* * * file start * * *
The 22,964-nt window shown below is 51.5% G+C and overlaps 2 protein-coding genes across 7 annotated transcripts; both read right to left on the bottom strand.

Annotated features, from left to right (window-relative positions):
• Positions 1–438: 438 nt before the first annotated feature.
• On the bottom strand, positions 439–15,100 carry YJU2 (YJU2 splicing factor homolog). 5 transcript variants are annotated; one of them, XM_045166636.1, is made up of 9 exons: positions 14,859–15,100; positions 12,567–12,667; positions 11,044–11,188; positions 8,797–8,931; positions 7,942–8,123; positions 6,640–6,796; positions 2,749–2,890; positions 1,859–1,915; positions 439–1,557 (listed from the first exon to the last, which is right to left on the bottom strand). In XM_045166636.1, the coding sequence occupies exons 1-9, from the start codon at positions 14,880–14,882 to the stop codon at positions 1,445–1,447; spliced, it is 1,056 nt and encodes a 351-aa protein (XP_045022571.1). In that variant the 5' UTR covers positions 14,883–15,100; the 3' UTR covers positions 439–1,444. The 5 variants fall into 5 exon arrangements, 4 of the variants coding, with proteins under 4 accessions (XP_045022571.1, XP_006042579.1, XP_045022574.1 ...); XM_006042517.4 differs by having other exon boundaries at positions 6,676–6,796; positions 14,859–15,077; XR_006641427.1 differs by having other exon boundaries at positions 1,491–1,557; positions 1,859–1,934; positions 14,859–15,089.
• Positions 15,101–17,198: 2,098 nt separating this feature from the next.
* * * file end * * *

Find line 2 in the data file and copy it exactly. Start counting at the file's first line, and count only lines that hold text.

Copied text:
Annotated features, from left to right (window-relative positions):